MsgBox "Field: " & FieldName & " from Table: " & _

     cboTable & " has been character scrambled."

'*** Clean up object variables



Set rsTableName = Nothing

Set db = Nothing


Exit Sub


If Err.Number = 3022 Then

'*** if there is a duplicate value in a field

' with a unique index, randomize it again

Resume ReRandomize


MsgBox Err.Description

MsgBox Err.Number

Resume Exit_RandomizeCharacterField

End If

End Sub

Calling the Routine

In the Character Randomizing routine above, I have a line of code that applies the appropriate format. However, I don't say how you'll know what the appropriate format is. That's because we'll decide this in the calling routine.

Whether we send a format string to the randomization routine depends on whether the field has an input mask. It also depends on what kind of input mask it has.

There are three possibilities for the InputMask property of a field: an input mask that saves the characters, an input mask that does not save display characters, and no input mask at all. However for our purposes, an input mask that does not save characters is the same as no input mask at all. So all we have to test for is an input mask that saves display characters.

An input mask has three sections. The first is the input mask itself. The second is tells the mask whether to save the display characters or not, and the third tells what kind of placeholder character the input mask will display. Semi-colons divide each section.

We are only concerned here with the second section. If the input mask saves the character, the second section holds a zero. A one or nothing indicates the mask will not save the display characters. Therefore, we can test the input mask for ";0;". If this string does not appear in the input mask, the display characters are not saved.

The InputMask property is one of those properties that don't exist for the object unless a value is assigned to it. So if a field does not have an input mask, trying to read the property will produce an error. Therefore, I will trap for that error (3270) to cover the case where there is no input mask.

Again, how you implement this code depends on how it is going to be used. As with the Record Randomizing routine, I chose to create a form with combo boxes on the form (cboTable and cboFieldName) to hold the table, field names, and one for the format. I also added a control that displays the input mask for identification purposes.

The following code uses such a set up and would be in the On Click event of the cmdRunCharRandomization command button of the form.

Private Sub cmdRunCharRandomization_Click()

'*** This code is the calling routine.

On Error GoTo Err_cmdRunCharRandomization_Click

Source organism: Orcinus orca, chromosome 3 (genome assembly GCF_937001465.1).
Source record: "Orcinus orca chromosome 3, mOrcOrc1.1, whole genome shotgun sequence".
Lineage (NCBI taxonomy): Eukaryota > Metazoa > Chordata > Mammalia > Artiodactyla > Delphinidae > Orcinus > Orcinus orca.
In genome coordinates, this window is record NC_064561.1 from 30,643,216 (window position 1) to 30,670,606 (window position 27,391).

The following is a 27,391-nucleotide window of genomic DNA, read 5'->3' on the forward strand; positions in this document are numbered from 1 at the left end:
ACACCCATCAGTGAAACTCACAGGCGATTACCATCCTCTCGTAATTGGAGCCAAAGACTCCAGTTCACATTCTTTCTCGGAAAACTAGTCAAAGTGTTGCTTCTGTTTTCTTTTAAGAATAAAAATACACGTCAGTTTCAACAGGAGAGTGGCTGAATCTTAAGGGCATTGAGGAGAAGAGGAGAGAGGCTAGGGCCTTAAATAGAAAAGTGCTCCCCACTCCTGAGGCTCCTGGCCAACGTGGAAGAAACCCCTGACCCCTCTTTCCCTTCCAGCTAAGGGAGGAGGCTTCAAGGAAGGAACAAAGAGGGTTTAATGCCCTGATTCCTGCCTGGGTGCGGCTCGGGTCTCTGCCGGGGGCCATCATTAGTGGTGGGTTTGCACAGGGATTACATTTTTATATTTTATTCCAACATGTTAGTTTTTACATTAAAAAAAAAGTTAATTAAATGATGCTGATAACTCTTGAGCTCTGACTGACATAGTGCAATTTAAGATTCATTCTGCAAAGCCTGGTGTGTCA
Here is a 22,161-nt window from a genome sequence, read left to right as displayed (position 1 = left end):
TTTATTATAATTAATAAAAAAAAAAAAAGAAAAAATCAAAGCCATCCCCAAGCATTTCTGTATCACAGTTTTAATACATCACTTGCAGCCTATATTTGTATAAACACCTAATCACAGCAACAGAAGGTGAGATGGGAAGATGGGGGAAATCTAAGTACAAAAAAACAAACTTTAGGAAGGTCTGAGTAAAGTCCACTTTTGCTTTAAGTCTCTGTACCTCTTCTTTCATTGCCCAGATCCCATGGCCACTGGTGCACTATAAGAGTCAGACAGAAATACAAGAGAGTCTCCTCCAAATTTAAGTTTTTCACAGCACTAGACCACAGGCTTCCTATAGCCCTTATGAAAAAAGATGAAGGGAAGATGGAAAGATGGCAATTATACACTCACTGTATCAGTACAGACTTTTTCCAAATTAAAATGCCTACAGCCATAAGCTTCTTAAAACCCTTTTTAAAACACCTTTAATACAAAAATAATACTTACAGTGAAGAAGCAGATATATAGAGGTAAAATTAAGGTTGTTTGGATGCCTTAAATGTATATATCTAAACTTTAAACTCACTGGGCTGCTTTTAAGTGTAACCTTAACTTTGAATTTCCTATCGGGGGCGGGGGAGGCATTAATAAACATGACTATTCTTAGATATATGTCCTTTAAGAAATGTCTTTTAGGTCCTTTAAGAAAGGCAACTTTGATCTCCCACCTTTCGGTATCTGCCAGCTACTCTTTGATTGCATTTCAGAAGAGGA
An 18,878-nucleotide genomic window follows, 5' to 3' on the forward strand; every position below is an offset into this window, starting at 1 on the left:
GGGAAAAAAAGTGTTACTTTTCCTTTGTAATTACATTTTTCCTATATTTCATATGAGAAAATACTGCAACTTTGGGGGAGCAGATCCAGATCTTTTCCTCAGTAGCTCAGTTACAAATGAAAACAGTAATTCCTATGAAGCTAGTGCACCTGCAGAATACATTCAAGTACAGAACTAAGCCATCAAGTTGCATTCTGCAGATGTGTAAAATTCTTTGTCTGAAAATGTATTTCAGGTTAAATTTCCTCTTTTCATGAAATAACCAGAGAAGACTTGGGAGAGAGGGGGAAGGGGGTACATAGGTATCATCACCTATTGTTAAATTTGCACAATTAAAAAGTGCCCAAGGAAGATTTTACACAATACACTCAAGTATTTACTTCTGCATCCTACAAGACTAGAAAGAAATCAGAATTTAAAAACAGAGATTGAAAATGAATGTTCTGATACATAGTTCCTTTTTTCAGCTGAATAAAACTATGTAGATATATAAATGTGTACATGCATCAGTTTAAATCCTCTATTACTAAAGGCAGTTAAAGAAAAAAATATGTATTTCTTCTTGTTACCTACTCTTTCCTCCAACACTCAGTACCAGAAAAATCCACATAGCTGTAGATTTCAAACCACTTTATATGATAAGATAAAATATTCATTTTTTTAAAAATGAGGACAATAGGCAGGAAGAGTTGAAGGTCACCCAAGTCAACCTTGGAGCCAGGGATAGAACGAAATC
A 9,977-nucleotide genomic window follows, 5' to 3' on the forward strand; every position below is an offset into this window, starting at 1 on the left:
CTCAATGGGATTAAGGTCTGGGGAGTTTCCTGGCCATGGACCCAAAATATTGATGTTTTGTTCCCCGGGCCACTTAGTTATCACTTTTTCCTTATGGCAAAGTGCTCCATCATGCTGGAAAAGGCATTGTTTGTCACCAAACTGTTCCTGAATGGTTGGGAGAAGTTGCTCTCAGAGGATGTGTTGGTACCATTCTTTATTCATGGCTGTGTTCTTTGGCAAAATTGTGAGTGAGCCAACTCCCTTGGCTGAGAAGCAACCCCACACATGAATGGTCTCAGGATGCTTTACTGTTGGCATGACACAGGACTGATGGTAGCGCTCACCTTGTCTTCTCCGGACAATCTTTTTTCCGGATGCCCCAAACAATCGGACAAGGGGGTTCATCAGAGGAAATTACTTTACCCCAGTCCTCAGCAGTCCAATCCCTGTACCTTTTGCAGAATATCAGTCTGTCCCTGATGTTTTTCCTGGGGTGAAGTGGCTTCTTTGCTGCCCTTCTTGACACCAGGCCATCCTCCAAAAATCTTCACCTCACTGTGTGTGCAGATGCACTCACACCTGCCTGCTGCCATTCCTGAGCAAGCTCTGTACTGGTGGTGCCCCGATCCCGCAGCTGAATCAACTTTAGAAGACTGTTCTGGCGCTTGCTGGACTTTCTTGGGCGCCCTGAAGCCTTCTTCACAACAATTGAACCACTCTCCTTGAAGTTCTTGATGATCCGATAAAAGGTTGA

Dim db As DAO.Database

Dim tdf As DAO.TableDef

Dim fld As DAO.Field

Dim Mask As String

Set db = CurrentDb

Set tdf = db.TableDefs(cboTable)

Set fld = tdf.Fields(cboFieldName1)

'*** Read the InputMask property of the field

Mask = fld.Properties("InputMask")

'*** if the InputMask of the field shows that extra

' characters are saved, call the randomization

' routine and include the FieldFormat string.

If InStr(Mask, ";0;") > 0 Then

     Call RandomizeCharacterField( _

         cboTable, cboFieldName1, cboFieldFormat)

    '*** but if the InputMask shows characters are not

     ' saved or if there is no InputMask, call the

     ' randomization routine without sending the

    ' FieldFormat string.


      Call RandomizeCharacterField( _

           cboTable, cboFieldName1, "")

End If


Exit Sub


'*** If there is no mask, it will return a

' Property Not Found error

If Err.Number = 3270 Then

Resume Next

ElseIf Err.Number = 3265 Then

MsgBox "Please select both a table and a field"

Resume Exit_cmdRunCharRandomization_Click


MsgBox Err.Description

MsgBox Err.Number

Resume Exit_cmdRunCharRandomization_Click

End If

End Sub


Figure 2: Example form that could be used to run the character randomization code.

Using a form like above allows you to select a field to scramble. You can select, in turn, all of fields with identifying data. On my website, you can find a small sample database called CharacterScramble.accdb, which demonstrates this process, including the calling form.

One caution. If you are randomizing fields to de-identify data to comply with regulatory rules, you should get approval for using this process with your regulatory compliance officer. For instance, HIPAA rules specify that if you de-identify data, you must use an algorithm which prevents the data from being reconstructed. Since this routine selects characters at random, I believe it complies with this instruction, but only your regulatory officer would know for sure.


There are many reasons for masking, blinding, scrambling, or de-identifying data within a database. Creating realistic data for demonstration purposes and masking data to comply with regulatory rules are just two. But with a little programming expertise, it doesn't have to be an onerous task.